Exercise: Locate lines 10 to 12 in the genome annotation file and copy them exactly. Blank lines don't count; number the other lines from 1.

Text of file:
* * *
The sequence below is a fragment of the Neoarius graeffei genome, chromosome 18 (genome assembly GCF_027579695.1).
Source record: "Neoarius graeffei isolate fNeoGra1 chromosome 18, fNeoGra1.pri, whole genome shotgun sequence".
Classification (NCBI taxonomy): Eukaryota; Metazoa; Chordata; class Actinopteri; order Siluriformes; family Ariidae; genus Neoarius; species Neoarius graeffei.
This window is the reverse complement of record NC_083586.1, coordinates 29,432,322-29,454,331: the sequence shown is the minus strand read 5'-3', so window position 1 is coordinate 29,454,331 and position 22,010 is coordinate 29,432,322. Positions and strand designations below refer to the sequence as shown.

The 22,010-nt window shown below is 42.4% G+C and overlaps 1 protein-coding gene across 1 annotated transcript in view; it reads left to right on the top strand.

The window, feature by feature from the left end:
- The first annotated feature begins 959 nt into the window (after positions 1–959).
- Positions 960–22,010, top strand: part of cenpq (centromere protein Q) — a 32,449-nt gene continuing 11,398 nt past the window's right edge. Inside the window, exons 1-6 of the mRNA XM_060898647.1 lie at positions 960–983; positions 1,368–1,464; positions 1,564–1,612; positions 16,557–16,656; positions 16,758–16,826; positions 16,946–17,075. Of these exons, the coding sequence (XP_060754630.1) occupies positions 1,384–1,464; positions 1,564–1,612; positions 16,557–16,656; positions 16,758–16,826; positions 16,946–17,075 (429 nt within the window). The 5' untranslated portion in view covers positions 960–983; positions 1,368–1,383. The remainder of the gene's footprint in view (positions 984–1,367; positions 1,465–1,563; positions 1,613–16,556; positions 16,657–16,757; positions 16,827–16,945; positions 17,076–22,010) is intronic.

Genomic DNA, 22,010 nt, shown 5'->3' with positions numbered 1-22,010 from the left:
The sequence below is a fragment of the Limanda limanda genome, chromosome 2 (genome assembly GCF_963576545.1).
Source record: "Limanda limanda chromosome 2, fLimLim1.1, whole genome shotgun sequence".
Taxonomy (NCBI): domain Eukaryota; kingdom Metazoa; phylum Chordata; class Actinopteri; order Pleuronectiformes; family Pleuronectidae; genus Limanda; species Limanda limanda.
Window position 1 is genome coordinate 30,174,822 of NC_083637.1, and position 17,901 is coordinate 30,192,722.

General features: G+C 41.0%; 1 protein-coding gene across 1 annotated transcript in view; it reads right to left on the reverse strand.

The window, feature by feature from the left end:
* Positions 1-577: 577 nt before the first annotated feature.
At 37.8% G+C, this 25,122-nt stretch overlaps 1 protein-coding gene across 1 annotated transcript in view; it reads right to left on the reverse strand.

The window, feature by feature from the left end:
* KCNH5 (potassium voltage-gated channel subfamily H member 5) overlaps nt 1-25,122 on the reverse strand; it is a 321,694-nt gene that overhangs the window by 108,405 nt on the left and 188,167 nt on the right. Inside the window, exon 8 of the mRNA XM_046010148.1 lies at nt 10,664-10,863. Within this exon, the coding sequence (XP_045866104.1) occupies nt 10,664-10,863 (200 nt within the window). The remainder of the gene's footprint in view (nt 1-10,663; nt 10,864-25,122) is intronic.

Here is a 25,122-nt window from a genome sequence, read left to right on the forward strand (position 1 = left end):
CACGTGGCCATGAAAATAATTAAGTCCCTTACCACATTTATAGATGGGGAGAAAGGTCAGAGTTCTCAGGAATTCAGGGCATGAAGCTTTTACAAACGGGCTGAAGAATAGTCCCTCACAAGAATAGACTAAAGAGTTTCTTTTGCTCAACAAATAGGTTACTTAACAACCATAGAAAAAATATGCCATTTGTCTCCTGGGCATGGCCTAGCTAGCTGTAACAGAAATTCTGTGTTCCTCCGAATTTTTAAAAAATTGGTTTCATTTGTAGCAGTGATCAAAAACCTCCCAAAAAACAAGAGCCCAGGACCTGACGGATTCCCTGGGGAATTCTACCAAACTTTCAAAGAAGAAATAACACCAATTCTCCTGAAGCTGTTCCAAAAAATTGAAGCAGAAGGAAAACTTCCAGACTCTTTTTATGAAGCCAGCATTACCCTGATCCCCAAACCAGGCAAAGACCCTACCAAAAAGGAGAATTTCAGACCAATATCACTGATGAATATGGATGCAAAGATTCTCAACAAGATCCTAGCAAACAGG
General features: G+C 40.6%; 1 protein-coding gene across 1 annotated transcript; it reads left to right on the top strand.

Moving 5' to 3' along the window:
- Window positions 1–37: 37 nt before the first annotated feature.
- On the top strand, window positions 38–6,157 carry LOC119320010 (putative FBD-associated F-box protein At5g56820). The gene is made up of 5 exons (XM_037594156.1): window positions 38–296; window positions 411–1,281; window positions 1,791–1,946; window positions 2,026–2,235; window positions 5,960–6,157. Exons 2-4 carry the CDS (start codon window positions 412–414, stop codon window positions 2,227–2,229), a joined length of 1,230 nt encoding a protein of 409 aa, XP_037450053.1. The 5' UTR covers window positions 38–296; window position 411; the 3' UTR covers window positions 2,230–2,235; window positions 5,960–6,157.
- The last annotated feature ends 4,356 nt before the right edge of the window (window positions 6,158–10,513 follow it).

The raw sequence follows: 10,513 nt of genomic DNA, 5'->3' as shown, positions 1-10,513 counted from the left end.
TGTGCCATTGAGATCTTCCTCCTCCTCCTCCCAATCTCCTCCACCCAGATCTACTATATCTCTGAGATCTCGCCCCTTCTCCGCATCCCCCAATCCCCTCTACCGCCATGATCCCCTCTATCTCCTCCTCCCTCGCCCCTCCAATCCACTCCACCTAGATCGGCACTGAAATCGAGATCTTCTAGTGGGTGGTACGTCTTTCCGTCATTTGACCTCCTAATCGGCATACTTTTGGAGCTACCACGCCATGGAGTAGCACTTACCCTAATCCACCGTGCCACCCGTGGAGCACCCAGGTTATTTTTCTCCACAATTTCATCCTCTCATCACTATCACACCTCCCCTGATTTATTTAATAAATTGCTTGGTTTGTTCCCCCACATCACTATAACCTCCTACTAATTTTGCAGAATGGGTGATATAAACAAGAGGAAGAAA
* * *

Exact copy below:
The sequence below is a fragment of the Limanda limanda genome, chromosome 2 (genome assembly GCF_963576545.1).
Source record: "Limanda limanda chromosome 2, fLimLim1.1, whole genome shotgun sequence".
Taxonomy (NCBI): domain Eukaryota; kingdom Metazoa; phylum Chordata; class Actinopteri; order Pleuronectiformes; family Pleuronectidae; genus Limanda; species Limanda limanda.